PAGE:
Insecurity: Insurgency and terrorism major challenge to Nigeria Economy

The challenges of insurgency and terrorism in Nigeria has great negative effect on National development.

Nigerians are faced with terrorist activities and occupation of territories in Yobe, Borno, Adamawa, and Taraba; to banditry in Zamfara, Bauchi, Kaduna, Kastina, and Kano; to kidnapping on Kaduna – Abuja road, now extended to Niger State, a border state with the FCT. These activities includes; suicide bomb attacks, sporadic shooting of unarmed and innocent citizens, burning of police stations, churches, kidnapping and raping of school girls and women.

The attacks carried out by the Fulani Herdsmen on some communities in the North and South have been another great major challenge of insecurity facing the country.
Many lives and properties have been lost and a large number of citizens rendered homeless. Families have lost their loved ones, many women are now widows, Children becoming orphans with no hope of what the future holds for them.

These and many more has negative implications for national development. The present Government led by President Muhammadu Buhari is making frantic efforts to tackling all of these challenges posed by terrorism and insurgency in the country to put an end to it but unfortunately, the rate of insecurity is still alarming.

Recently, suspected herdsmen were reportedly to have killed over 100 persons in Katsina-Ala Local Government of Benue State where Residential houses and farms were totally destroyed. In Zamfara, more than 60 people were kidnapped by bandits in a community in Zamfara State. It is on record the State is one of the States mostly affected by banditry in the Northern Nigeria where hundreds of people have been abducted or killed.

Insecurity has reduced the confidence of foreign investors in Nigeria.
According to the United Nations Conference on Trade and Development (UNCTAD), FDI flows to Nigeria averaged $5.3 billion annually from 2005-2007. However, UNCTAD data shows FDI to Nigeria averaged $3.3 billion from 2015-2019, a period that has been marked by heightened and widespread insecurity in the country.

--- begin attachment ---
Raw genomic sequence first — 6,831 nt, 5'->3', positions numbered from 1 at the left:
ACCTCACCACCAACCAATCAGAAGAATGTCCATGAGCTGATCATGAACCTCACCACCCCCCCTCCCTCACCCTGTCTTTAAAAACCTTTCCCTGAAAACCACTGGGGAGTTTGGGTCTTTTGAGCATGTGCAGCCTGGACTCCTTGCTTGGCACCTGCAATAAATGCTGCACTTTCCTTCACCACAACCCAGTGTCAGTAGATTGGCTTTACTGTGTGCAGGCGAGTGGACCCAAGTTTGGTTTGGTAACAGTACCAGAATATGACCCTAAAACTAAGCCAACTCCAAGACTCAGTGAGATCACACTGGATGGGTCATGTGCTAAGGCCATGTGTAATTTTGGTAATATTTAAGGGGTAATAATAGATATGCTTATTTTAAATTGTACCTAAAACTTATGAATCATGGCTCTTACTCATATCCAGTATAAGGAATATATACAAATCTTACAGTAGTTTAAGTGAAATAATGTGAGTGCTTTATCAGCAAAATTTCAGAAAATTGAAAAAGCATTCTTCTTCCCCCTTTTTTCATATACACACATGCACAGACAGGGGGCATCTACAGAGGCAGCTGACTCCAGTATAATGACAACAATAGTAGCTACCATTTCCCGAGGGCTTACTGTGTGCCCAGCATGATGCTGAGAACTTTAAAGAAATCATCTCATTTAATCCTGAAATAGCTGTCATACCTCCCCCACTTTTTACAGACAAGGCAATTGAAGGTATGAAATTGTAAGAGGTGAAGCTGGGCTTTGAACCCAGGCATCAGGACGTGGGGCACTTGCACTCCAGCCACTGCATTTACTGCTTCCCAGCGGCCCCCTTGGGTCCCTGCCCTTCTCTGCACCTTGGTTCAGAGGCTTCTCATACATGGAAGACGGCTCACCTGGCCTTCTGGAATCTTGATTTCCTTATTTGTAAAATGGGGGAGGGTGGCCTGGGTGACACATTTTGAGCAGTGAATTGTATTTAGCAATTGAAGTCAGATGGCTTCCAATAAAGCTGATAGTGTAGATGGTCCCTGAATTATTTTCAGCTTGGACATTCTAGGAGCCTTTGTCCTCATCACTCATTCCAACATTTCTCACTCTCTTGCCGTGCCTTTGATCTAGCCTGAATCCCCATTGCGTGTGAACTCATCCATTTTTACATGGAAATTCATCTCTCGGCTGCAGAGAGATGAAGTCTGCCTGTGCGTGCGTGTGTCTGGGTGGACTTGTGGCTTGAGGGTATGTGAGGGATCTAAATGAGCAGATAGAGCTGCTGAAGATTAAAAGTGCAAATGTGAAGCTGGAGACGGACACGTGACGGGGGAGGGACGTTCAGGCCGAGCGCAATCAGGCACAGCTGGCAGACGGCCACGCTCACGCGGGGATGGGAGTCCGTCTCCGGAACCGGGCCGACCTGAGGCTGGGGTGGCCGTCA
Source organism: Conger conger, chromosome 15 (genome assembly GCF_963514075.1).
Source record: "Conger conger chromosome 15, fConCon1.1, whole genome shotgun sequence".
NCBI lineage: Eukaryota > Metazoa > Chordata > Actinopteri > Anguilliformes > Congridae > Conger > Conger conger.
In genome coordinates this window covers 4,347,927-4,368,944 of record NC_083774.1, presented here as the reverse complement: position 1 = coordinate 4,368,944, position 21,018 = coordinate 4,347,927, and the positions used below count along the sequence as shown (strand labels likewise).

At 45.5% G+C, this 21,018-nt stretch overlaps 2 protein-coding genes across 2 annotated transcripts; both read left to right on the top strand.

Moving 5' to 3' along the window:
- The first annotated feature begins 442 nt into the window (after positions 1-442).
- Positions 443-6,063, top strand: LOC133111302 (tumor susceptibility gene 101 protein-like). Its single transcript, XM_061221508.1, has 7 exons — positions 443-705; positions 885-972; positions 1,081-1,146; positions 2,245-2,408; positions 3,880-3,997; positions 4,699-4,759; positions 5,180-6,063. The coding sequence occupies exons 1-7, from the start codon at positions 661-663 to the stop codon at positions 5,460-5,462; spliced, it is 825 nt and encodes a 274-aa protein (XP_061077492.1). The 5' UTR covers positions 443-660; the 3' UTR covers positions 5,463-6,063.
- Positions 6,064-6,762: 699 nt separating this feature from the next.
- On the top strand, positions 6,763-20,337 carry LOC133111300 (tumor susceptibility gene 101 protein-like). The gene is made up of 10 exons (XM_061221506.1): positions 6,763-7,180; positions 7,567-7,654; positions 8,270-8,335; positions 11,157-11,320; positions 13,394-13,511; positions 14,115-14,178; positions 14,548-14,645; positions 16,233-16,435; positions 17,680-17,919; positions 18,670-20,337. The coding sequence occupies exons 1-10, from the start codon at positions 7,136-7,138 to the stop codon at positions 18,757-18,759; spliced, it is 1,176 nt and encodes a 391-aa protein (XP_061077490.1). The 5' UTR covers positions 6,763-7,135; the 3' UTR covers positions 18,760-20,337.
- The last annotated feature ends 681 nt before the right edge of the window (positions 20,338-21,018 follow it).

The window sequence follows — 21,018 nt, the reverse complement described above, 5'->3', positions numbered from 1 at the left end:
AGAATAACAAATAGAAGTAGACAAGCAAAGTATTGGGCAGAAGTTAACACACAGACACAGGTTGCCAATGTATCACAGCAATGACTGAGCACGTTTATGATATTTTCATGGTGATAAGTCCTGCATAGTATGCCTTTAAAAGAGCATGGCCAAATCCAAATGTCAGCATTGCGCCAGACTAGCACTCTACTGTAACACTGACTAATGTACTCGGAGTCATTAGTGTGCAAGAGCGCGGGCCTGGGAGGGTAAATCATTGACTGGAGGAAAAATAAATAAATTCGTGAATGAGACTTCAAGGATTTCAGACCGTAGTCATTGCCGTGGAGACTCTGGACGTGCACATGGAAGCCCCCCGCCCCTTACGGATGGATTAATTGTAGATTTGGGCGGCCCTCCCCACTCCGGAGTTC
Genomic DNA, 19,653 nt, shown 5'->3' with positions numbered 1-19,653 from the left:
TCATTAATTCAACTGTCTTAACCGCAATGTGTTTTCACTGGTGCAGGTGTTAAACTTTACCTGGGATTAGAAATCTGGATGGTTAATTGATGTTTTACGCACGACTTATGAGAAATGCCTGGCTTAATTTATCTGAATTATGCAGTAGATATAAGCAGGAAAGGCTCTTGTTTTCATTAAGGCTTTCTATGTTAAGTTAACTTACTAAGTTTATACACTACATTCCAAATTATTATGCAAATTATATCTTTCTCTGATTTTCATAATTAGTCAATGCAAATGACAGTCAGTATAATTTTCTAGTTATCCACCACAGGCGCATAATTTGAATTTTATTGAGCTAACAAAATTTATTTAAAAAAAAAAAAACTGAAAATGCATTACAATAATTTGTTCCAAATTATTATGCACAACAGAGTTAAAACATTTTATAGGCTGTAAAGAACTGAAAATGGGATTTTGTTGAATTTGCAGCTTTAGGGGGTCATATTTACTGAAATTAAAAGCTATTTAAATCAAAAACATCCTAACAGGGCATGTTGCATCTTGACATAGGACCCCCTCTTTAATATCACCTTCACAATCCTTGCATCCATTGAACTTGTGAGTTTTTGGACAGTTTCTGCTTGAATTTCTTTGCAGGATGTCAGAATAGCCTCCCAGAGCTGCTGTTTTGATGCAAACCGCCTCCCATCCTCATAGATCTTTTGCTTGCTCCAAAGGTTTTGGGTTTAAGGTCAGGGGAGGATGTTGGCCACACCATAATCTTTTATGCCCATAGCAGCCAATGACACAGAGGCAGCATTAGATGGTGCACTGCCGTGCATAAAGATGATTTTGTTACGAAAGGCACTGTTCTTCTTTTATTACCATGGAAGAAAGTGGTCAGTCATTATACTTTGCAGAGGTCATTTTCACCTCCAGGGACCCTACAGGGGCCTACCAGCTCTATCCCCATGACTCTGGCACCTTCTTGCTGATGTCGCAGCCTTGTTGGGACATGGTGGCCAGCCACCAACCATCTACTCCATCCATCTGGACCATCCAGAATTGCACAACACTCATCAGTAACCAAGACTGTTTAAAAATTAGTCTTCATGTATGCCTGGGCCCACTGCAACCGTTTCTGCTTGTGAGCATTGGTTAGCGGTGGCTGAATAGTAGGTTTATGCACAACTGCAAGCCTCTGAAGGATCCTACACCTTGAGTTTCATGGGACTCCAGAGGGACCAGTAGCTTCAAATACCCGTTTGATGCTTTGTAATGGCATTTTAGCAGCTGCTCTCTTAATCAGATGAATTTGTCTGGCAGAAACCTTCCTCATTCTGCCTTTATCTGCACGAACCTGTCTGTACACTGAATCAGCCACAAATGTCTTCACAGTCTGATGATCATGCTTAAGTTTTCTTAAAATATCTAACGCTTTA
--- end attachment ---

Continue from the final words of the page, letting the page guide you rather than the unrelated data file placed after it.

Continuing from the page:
More so, Nigeria is losing its best brains on a daily basis through mass emigration to Western countries. Canada seems to be the country of preference for most Nigerians at the moment, due to its open-door policy for qualified migrants.

A recent poll conducted by NOI Polls, found that: “Almost 9 in 10 respondents (88%) disclosed they are seeking work opportunities abroad.” It also found that: “83% of doctors who filled the survey and are based abroad are licensed in Nigeria, indicating that they had completed their medical education in Nigeria before departing beyond the shores of Nigeria.”

The search for a better quality of life is the main reason for the mass emigration of Nigerian doctors and other professionals. The prospect for the good life is being jeopardised in the country by insecurity and by its negative impact on economic opportunities.

The vicious circle of insecurity in Nigeria has diminished public confidence as people are afraid to move around freely in the country.

From the foregoing, it is clear that any effort to grow the Nigerian economy by the Buhari administration would most likely fail if insecurity is not properly dealt with. Insecurity is no longer just a problem that affects the security sector; the entire economy is at stake if something is not done quickly to fix this menace. As we adapt to the challenges of a changing world and reposition our economy for growth and increased employment, security must be sorted as a matter of economic priority.

A strong and stable economy fosters long-term national security, whereas insecurity is a hindrance to long-term economic prosperity. Therefore, efforts should not be speared in bringing under control the spate of the general insecurity that currently afflicts most parts of the country.

The solutions proffered here are exclusively within the executive powers for implementation. The primary objective of every government is the protection of lives and property of its citizenry. If a government reaches a point where it can no longer fulfill this responsibility, the result will be anarchy.

It is therefore recommended that:

  1. Government should declare total war on terrorism and seek assistance and advice from international communities who have in the time past faced this kind of challenges and were able to tackle it.
  1. The Nigerian Military should be empowered with more sophisticated weapons to fight this insurgency.
  2. Government should beef up security in all parts of the country to curb the menace of insecurity.
  3. Our borders should be closely monitored to prevent enemies of the State.
  4. Grazing grounds and ranches should be built in all states of the country for Fulani herdsmen who rear cattle to prevent clash between herders and farmers.

Niyi Daniels is a Peace & Unity Advocate | Conflict Manager | Youth Development Advocate in Nigeria.

B.A Hons | PGD | Msc |

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